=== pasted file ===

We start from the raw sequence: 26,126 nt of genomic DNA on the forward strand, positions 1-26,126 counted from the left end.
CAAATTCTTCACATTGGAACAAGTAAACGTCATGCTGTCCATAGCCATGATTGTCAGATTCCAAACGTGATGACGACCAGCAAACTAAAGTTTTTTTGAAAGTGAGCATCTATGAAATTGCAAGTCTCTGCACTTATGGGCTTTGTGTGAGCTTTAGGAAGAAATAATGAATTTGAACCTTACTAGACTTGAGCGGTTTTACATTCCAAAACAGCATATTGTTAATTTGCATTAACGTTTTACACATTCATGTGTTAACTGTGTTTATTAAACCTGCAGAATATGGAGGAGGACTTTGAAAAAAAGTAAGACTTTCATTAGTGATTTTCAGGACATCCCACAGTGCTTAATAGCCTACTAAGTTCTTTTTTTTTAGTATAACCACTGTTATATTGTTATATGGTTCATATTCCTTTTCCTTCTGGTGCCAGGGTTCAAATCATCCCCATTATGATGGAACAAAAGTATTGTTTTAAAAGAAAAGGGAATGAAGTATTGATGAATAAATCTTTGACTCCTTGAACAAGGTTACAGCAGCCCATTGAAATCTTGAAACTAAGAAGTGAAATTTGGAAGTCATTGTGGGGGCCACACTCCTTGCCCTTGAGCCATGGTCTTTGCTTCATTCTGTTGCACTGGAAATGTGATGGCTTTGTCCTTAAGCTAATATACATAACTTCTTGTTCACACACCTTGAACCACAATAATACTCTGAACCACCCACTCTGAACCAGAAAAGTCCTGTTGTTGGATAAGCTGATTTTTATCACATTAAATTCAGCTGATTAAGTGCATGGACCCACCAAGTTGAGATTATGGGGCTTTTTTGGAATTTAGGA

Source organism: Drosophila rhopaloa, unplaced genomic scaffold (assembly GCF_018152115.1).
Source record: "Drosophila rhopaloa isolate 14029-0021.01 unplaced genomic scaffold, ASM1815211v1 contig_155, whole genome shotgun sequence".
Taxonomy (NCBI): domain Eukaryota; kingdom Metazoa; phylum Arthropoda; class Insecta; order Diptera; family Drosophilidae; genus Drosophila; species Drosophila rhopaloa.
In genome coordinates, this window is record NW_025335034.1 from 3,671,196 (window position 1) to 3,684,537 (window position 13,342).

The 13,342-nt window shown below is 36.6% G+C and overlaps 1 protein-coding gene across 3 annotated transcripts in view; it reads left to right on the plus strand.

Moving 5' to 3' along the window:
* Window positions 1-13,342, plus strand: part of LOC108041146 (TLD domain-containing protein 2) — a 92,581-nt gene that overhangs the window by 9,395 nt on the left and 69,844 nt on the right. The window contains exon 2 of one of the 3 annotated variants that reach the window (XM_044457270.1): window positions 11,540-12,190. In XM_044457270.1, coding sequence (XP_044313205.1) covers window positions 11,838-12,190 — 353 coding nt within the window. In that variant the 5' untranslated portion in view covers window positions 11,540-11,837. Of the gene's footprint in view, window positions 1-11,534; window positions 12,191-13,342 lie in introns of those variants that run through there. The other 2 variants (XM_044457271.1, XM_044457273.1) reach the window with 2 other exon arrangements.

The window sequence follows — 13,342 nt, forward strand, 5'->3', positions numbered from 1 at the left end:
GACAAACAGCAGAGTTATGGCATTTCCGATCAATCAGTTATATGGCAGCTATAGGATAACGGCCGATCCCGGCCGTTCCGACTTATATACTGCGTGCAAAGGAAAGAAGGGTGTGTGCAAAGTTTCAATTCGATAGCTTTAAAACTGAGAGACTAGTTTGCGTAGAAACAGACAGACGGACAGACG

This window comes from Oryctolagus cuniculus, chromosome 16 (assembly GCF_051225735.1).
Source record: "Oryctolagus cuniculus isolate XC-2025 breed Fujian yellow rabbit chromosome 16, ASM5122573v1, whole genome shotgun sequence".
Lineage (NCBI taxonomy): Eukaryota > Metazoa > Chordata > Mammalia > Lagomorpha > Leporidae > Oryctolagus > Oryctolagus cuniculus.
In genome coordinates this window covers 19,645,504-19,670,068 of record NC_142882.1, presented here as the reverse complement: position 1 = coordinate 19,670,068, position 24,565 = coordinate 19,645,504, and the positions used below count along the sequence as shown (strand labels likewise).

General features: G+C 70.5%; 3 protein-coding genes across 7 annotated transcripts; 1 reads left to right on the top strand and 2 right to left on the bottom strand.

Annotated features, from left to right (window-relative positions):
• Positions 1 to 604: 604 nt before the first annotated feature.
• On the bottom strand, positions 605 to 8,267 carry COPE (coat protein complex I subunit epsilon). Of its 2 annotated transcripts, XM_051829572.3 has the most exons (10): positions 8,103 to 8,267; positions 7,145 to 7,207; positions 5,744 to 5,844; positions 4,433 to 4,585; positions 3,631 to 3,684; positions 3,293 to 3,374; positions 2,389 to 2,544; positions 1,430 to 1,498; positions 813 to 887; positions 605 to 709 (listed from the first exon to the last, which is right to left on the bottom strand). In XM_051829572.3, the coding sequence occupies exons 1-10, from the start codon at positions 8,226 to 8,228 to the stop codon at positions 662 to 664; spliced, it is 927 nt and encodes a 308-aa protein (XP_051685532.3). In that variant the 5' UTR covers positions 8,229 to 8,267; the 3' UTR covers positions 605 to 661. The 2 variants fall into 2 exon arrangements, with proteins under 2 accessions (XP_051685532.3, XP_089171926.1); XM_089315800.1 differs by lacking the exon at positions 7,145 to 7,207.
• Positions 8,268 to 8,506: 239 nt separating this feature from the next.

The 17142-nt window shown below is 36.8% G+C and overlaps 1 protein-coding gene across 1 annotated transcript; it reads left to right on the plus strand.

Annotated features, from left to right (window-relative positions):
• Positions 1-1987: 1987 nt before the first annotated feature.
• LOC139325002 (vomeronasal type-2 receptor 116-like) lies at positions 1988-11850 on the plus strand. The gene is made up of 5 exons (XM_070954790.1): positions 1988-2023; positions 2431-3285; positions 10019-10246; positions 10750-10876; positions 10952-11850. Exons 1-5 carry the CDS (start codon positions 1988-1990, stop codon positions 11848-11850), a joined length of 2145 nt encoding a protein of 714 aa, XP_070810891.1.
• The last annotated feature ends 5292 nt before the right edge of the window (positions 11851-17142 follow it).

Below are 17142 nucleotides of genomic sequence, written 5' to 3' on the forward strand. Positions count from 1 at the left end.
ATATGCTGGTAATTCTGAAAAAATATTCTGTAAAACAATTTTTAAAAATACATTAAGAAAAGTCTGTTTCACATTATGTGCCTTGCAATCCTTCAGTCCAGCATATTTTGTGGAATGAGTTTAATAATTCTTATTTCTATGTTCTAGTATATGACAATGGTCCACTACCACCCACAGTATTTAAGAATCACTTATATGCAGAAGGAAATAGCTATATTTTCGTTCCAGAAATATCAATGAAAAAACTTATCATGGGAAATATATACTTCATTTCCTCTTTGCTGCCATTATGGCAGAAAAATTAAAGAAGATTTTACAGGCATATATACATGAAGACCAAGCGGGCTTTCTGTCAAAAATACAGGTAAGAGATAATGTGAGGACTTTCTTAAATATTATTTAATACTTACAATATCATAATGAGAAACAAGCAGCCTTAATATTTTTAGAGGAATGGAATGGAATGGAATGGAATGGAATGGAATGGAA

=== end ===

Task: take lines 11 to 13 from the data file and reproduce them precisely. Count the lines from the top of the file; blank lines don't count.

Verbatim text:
GACAAACAGCAGAGTTATGGCATTTCCGATCAATCAGTTATATGGCAGCTATAGGATAACGGCCGATCCCGGCCGTTCCGACTTATATACTGCGTGCAAAGGAAAGAAGGGTGTGTGCAAAGTTTCAATTCGATAGCTTTAAAACTGAGAGACTAGTTTGCGTAGAAACAGACAGACGGACAGACG

This window comes from Oryctolagus cuniculus, chromosome 16 (assembly GCF_051225735.1).
Source record: "Oryctolagus cuniculus isolate XC-2025 breed Fujian yellow rabbit chromosome 16, ASM5122573v1, whole genome shotgun sequence".